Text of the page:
Small moves, Warry

I get frustrated.

In 47 years in the local news business, I have written thousands and thousands of news stories. Many times I’ve been in the position of having to write breaking news in 15 minutes to get it on a noon newscast or typeset by press time.

Today is the 750th consecutive day that I have published on this blog, usually new material, occasionally very short, usually at least 300 words, sometimes much longer. I can write prolifically, quickly and consistently. 

So why have I finished only three novels in 35 years of trying, only two of them worth publishing? This question of overcoming inertia has perplexed me for almost all of those years.

The difference seems to be in my attitude toward the finished product. For blogs and news, I have learned to develop the mindset that prolific writers have: Do the work, ship it, forget it and move on to the next project.

I have a feeling that if I can learn to bang it out and let go the way I do with my daily efforts, the novels will start coming. It’s not for lack of ideas; I have a half-dozen novels in various stages of completion and more than a half-dozen other ideas.

What’s different about the day work? I usually write quickly, do a cursory edit and release it into the wild. I care about the writing, but at the same time I don’t care — it doesn’t have to be perfect, just good enough to serve its purpose. (In the case of the news stories, I care about the facts being absolutely accurate, of course, but I don’t care if it’s not Pulitzer material.)

All the writing coaches say that’s the mindset that will produce quantities of longer works — short stories, novellas, novels, epic series, the works: Bang out the story and let it go. Dean Wesley Smith has written hundreds of novels that way.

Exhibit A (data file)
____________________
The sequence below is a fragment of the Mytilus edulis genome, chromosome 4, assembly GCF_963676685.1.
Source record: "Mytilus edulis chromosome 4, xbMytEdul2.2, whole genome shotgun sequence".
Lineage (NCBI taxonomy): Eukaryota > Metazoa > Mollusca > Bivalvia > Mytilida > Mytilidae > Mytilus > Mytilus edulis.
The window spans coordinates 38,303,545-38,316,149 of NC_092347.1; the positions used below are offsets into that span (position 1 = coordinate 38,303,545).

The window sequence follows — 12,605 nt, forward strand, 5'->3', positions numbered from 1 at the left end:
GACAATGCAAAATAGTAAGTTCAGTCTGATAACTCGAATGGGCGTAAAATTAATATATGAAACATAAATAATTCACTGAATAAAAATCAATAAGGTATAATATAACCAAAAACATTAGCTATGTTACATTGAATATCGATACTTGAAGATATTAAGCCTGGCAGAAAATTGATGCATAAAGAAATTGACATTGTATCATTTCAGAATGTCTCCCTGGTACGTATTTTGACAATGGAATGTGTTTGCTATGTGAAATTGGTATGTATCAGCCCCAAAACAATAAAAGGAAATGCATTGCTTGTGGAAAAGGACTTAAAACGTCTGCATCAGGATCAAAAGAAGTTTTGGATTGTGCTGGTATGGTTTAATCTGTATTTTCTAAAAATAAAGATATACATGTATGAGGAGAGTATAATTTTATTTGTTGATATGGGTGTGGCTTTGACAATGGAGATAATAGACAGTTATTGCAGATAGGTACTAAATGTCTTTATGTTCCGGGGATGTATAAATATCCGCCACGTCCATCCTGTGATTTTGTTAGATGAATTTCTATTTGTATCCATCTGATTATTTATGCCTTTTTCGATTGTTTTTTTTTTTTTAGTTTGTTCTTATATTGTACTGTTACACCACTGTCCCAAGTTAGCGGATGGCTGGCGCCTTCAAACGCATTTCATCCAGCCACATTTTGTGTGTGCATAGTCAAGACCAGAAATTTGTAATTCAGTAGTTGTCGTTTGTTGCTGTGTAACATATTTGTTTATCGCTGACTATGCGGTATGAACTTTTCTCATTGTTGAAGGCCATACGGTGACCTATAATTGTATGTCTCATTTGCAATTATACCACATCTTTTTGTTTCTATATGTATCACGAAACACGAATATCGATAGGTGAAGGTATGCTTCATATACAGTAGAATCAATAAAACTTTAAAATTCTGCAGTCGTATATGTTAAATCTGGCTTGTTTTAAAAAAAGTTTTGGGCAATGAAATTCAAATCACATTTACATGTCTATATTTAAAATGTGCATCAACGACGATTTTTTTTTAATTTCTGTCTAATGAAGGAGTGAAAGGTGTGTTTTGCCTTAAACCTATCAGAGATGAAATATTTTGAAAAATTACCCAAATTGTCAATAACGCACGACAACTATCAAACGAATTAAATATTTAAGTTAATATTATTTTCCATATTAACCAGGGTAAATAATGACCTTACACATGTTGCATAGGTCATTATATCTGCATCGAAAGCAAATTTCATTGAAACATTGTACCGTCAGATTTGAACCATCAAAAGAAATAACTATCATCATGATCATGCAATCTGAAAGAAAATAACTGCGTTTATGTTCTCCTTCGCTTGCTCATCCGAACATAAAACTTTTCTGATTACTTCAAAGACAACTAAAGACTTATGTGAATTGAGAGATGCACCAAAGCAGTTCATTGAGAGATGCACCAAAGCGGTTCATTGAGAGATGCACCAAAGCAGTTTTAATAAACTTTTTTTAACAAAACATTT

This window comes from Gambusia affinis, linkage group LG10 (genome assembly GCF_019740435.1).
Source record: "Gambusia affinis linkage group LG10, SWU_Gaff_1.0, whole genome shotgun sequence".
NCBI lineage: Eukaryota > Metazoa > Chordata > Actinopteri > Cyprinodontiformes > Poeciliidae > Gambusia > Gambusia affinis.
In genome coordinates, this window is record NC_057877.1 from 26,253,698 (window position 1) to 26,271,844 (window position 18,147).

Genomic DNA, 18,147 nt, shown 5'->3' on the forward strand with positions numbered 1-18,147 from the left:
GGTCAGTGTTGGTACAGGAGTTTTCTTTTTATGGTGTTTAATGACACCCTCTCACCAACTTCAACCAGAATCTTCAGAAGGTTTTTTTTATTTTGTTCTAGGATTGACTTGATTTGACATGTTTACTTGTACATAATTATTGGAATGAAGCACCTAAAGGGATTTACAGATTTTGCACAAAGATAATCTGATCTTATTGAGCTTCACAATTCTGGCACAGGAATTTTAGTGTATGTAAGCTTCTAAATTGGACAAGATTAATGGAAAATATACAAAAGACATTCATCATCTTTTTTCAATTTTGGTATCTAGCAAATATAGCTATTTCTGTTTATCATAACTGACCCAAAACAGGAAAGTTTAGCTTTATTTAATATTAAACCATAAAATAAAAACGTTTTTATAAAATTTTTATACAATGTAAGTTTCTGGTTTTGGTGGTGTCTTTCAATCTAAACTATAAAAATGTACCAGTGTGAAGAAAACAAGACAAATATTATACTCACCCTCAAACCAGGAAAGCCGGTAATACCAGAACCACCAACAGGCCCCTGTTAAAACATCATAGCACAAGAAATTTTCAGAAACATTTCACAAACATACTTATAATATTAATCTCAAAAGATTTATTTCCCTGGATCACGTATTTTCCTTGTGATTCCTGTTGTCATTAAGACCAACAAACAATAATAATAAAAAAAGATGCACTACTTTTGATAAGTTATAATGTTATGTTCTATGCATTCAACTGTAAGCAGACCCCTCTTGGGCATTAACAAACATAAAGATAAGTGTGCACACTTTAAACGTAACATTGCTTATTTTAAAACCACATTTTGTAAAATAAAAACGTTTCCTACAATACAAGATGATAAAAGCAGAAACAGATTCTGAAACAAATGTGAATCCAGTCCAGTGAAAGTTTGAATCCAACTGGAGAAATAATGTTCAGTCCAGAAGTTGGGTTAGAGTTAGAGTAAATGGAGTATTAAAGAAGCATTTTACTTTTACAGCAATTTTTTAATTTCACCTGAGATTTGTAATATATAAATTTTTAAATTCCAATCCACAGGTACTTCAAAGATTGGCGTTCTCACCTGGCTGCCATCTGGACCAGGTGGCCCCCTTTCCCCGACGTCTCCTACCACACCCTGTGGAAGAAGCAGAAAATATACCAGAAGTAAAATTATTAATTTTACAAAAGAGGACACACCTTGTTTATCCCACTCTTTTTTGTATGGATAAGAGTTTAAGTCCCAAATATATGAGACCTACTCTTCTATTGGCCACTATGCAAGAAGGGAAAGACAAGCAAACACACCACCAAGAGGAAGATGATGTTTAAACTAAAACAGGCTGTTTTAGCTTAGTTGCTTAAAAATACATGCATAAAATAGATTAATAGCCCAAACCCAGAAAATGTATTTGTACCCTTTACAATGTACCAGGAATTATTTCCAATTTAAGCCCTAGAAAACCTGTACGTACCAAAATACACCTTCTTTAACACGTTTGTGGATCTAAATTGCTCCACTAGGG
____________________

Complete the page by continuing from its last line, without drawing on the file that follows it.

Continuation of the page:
Some years ago now, Robert A. Heinlein laid down five rules for writing: 1) You must write. 2) You must finish what you start. 3) You must refrain from editing except to editorial order. 4) You must put it on the market. 5) You must keep it on the market until sold. In the case of my fiction, I am one of the thousands of writers who get stuck on Rule #2.

Finish what I start? I have more than 50,000 words invested in three or four of those above-mentioned novels, as many words as a finished novel, but of course they instead are three or four unfinished symphonies.

Should I focus on just one of those novels instead of tinkering here and there? That’s been my strategy for the last year or so, and I have nudged the novel from around 10,000 words to currently more than 25,000, but regular readers know I often whine about my arduous pace. 

Should I set deadlines? I have set deadlines and blown right past them; I haven’t mastered the art of treating my longer-term deadlines with the same urgency I treat my daily deadlines. 

Here’s an approach I have not really tried: The old “How do you eat an elephant? One bite at a time” routine.

One of my favorite movie scenes is the opening of Contact, the brilliant first-contact film starring Jodie Foster as Dr. Ellie Arroway. We see Ellie as a young girl trying to reach another human, any human, on her ham radio, without success. Her dad comes in and encourages her to be more patient in the way she adjusts her radio settings:

“Small moves, Ellie, small moves.”

It works; by making smaller moves, little Ellie makes contact with another ham. The line is repeated to powerful effect much later in the film, driving home the value of patience and hope.

Several writing books have advocated breaking up big projects into small pieces. Don’t worry about finishing the next novel; focus on finishing the next chapter, finishing the next paragraph, finishing the next sentence. Don’t worry about the time it will take; focus on committing at least 5-10-15 minutes or a certain number of words a day. 

I won’t let myself stop until the news story or blog post is done; I remember finishing news stories during the commercial break just before the newscast. I have finished a few blog posts a few minutes before midnight.

That, I suspect, is a secret to overcoming the inertia: A simple commitment to do the work, and doing it every day. That’s gotten me a fairly impressive consecutive daily blog streak and a career in local news. I should see if it might get me a novel or six.

And now, if you’ll excuse me, I have some work to do.


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